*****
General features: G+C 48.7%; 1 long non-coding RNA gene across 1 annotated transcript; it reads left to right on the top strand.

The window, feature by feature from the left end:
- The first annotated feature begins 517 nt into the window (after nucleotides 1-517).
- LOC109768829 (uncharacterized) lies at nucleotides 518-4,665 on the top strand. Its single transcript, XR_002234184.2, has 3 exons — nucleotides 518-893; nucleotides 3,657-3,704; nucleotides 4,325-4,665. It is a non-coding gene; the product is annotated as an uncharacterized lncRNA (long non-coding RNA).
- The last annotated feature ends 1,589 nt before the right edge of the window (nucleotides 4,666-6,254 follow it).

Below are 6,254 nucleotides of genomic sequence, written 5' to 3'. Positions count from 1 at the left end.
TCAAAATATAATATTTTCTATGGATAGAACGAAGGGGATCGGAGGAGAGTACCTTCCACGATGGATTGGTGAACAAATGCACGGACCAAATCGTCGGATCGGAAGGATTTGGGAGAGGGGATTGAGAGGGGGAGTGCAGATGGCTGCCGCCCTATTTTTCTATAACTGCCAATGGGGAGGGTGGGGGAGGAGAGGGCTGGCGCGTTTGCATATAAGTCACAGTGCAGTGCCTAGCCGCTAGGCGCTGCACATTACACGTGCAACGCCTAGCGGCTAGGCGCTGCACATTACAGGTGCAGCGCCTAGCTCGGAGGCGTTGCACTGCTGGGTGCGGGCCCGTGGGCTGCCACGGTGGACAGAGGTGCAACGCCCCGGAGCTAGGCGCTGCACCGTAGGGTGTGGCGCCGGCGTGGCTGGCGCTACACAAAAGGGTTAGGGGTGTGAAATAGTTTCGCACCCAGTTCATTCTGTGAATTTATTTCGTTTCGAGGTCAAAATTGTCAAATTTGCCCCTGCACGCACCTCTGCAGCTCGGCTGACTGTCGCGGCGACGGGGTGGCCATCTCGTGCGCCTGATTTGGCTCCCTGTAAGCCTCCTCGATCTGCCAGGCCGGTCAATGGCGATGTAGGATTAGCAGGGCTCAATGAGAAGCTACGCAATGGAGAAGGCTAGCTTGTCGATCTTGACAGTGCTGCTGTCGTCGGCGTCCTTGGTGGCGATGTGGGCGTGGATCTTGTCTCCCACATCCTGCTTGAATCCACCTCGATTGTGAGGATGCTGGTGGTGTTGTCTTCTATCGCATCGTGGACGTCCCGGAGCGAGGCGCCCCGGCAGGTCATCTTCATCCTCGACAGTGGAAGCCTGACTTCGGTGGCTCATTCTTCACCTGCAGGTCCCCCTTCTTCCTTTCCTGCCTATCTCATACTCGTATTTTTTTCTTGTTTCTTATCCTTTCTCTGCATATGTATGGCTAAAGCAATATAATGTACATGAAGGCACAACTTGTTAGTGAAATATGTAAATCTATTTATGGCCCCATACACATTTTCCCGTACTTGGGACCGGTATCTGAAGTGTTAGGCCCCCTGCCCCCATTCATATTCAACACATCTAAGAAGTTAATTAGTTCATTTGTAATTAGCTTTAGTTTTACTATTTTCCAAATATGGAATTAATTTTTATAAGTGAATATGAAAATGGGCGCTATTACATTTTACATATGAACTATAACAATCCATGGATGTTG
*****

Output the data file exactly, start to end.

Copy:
General features: G+C 48.7%; 1 long non-coding RNA gene across 1 annotated transcript; it reads left to right on the top strand.

The window, feature by feature from the left end:
- The first annotated feature begins 517 nt into the window (after nucleotides 1-517).
- LOC109768829 (uncharacterized) lies at nucleotides 518-4,665 on the top strand. Its single transcript, XR_002234184.2, has 3 exons — nucleotides 518-893; nucleotides 3,657-3,704; nucleotides 4,325-4,665. It is a non-coding gene; the product is annotated as an uncharacterized lncRNA (long non-coding RNA).
- The last annotated feature ends 1,589 nt before the right edge of the window (nucleotides 4,666-6,254 follow it).

Below are 6,254 nucleotides of genomic sequence, written 5' to 3'. Positions count from 1 at the left end.
TCAAAATATAATATTTTCTATGGATAGAACGAAGGGGATCGGAGGAGAGTACCTTCCACGATGGATTGGTGAACAAATGCACGGACCAAATCGTCGGATCGGAAGGATTTGGGAGAGGGGATTGAGAGGGGGAGTGCAGATGGCTGCCGCCCTATTTTTCTATAACTGCCAATGGGGAGGGTGGGGGAGGAGAGGGCTGGCGCGTTTGCATATAAGTCACAGTGCAGTGCCTAGCCGCTAGGCGCTGCACATTACACGTGCAACGCCTAGCGGCTAGGCGCTGCACATTACAGGTGCAGCGCCTAGCTCGGAGGCGTTGCACTGCTGGGTGCGGGCCCGTGGGCTGCCACGGTGGACAGAGGTGCAACGCCCCGGAGCTAGGCGCTGCACCGTAGGGTGTGGCGCCGGCGTGGCTGGCGCTACACAAAAGGGTTAGGGGTGTGAAATAGTTTCGCACCCAGTTCATTCTGTGAATTTATTTCGTTTCGAGGTCAAAATTGTCAAATTTGCCCCTGCACGCACCTCTGCAGCTCGGCTGACTGTCGCGGCGACGGGGTGGCCATCTCGTGCGCCTGATTTGGCTCCCTGTAAGCCTCCTCGATCTGCCAGGCCGGTCAATGGCGATGTAGGATTAGCAGGGCTCAATGAGAAGCTACGCAATGGAGAAGGCTAGCTTGTCGATCTTGACAGTGCTGCTGTCGTCGGCGTCCTTGGTGGCGATGTGGGCGTGGATCTTGTCTCCCACATCCTGCTTGAATCCACCTCGATTGTGAGGATGCTGGTGGTGTTGTCTTCTATCGCATCGTGGACGTCCCGGAGCGAGGCGCCCCGGCAGGTCATCTTCATCCTCGACAGTGGAAGCCTGACTTCGGTGGCTCATTCTTCACCTGCAGGTCCCCCTTCTTCCTTTCCTGCCTATCTCATACTCGTATTTTTTTCTTGTTTCTTATCCTTTCTCTGCATATGTATGGCTAAAGCAATATAATGTACATGAAGGCACAACTTGTTAGTGAAATATGTAAATCTATTTATGGCCCCATACACATTTTCCCGTACTTGGGACCGGTATCTGAAGTGTTAGGCCCCCTGCCCCCATTCATATTCAACACATCTAAGAAGTTAATTAGTTCATTTGTAATTAGCTTTAGTTTTACTATTTTCCAAATATGGAATTAATTTTTATAAGTGAATATGAAAATGGGCGCTATTACATTTTACATATGAACTATAACAATCCATGGATGTTG